We drove to the staging area for course two. There were four courses running, but Randy favors course two. At about eight spots back Randy entered the trailer to put on his leather race suit. We pulled the bike out at about four spaces from the starting line. Randy had his game face on and I was going over my duties in my head.
Then it was our turn to approach the starting area. Randy pushed the Norton up to the starting area between the cones, started the bike, and I removed the bike stand. Once the starter gave Randy a wave, he was off. I watched him for a few seconds to make sure his start went well and then I ran to the truck.
In the truck I made sure the CB radio was on the correct monitoring channel. The CB radio was needed in case I had to call the officials for help, or if they needed to tell me I was doing something stupid. Luckily, I never had to use it. At a signal from the start official, I drove out onto the course and soon veered right to get on the return road.
I soon learned that it didn’t really matter where I expected to pick Randy up. I just kept driving beside the cones until I saw a dot in the distance. When the dot got large enough to turn into Randy sitting on a Norton, I turned the truck around and positioned the trailer for loading. Registered race vehicles are not allowed to travel under their own power except on the race course. Bikes went onto trailers and cars were towed or pushed back.
On our way back we stopped at the timing trailer to pick up our slip. Randy was only running a 3-mile length, so the slip gave speeds at 2, 2-1/4 and 3 miles, along with atmospheric conditions. The first run was only 117mph at its fastest. Randy took it in stride and directed me to get back in the staging line. He would make adjustments in the trailer.
Once we were back in line, Randy pulled the spark plugs. After reading the plugs he called Steve Adkins at Big D Cycle in Dallas. I may have been the crew, but Steve was still the crew chief, even if it was by phone. They decided to make a carburetor jet change.
On the next run the bike did 123mph. This was encouraging, but still far from the desired 130mph. We got back in line and did another jet change. The next run produced a speed of 114mph. Randy needed some time to think about his next adjustment because he didn’t feel like it was just a jetting issue. He directed me to drive back to the pits. Except, on the way he wanted to stop and talk to the Oracle.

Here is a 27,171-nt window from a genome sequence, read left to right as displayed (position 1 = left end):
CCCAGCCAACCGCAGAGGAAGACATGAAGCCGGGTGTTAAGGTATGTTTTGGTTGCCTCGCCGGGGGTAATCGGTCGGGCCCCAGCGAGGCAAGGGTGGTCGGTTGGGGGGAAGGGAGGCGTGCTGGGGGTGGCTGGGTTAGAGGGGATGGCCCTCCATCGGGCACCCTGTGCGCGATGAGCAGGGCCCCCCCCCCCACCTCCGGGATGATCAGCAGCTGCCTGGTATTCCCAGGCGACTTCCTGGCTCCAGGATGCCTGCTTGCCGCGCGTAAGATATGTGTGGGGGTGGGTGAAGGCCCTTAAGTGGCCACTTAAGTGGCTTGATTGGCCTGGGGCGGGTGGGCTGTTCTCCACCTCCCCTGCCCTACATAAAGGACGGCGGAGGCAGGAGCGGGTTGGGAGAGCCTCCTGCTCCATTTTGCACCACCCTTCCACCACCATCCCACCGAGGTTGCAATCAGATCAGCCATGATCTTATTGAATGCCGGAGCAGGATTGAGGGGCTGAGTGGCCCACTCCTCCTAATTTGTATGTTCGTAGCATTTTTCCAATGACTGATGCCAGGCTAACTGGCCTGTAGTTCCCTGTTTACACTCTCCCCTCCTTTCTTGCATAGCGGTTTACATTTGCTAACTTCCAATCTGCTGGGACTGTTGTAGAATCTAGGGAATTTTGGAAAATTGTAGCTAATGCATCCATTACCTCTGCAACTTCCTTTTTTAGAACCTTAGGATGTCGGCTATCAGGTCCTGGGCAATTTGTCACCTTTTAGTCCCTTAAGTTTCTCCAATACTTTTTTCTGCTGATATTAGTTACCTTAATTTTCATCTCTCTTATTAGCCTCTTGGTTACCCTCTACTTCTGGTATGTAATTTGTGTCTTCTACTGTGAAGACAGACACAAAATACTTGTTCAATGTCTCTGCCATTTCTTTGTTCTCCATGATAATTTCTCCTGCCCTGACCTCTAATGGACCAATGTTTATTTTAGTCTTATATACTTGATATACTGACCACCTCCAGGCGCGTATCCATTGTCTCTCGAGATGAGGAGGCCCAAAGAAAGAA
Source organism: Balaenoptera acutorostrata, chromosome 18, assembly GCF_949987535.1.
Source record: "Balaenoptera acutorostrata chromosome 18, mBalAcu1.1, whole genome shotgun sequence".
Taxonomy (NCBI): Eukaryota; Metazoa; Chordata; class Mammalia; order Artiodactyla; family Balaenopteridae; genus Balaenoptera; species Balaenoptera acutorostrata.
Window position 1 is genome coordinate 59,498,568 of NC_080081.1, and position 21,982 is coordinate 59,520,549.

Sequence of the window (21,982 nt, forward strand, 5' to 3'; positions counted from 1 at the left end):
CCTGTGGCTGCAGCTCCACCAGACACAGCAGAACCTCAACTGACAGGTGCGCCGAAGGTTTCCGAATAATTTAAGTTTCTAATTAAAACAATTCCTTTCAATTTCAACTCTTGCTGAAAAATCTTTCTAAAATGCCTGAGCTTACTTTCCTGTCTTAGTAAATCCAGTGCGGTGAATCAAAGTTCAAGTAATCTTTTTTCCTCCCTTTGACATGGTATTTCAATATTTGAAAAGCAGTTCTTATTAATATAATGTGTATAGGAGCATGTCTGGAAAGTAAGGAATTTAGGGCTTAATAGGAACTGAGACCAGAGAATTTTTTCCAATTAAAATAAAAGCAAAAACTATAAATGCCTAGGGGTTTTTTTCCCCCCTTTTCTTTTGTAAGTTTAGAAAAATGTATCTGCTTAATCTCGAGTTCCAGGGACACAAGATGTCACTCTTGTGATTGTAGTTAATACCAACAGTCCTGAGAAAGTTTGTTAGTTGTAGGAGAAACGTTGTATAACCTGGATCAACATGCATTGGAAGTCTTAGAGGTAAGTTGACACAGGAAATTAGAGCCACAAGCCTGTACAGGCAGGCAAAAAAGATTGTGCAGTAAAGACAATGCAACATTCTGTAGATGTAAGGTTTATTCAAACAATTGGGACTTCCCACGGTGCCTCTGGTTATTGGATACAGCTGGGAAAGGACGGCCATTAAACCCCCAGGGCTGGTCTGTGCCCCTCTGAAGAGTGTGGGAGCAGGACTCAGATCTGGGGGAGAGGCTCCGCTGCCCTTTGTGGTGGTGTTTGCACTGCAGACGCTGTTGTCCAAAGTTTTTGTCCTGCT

OK, I was the only one that called him the Oracle. He’s actually Rick Gold, owner of ERC Racing Fuels. Rick has the skill to read spark plugs with uncanny accuracy. He’s highly regarded for his tuning advice with the dynamics of fuel and ignition. He told Randy that the engine’s fuel and timing looked OK, but something else was wrong. The Oracle suggested setting everything back to the way it was for the 129mph run the year before.
If any of Randy’s runs had broken the record it would have been called a qualifying run. For SCTA rules, a vehicle has to run twice to set a new record. After the qualifying run, the bike is put into an impound area where officials test the fuel and go over the bike again to check for compliance to the production class. The next morning at 7 a.m. all the vehicles in the impound area are paraded to the courses to try for their record run. The highest speeds are averaged together for the official speed. If the averaged speed breaks the class record, great. If not, you get in line and start over. Our goal was to get the 1972 Norton impounded. Back at the pit Randy and Steve discussed the results from the Oracle, Rick Gold. Randy and I checked and reset the timing and then Randy disassembled the carbs to make sure they were working properly. By the time it was all back together it was too late for another run.
Tuesday morning found us confident that the tuning would pay off. The Norton was starting with one kick and idling solidly. But the morning run was a disappointing 117mph. Back in line, Randy consulted Steve and made another jet change. There was still no joy, as the bike’s next run only made 113mph. We went back to the pits to go over everything again. Electrical problems were suspected and we spent the day going through the system from battery to plugs. By late afternoon it was determined that one of the screw holes in the crank case that held the Tri-Spark ignition in place was stripped. The screw held the ignition module in place as well as providing an electrical ground, so it had to be tight. The optimism from the morning had evaporated.
There is something about Bonneville that tests men, women and their machines. Every vehicle there has been repeatedly tuned and tested for the better part of a year. The vehicles come to the salt as ready to race as their owners can make them. But still, something will go wrong. I learned to believe in the salt demons.
“Do you have an extra nitrous valve?” “I’m looking for spare parachute cord.” Those are actual requests made to us in the pits. And if we had any of those things we would have shared them. The attitude of the meet is extremely friendly with a shared kinship in the quest for speed. We got help from strangers and we gave help to strangers.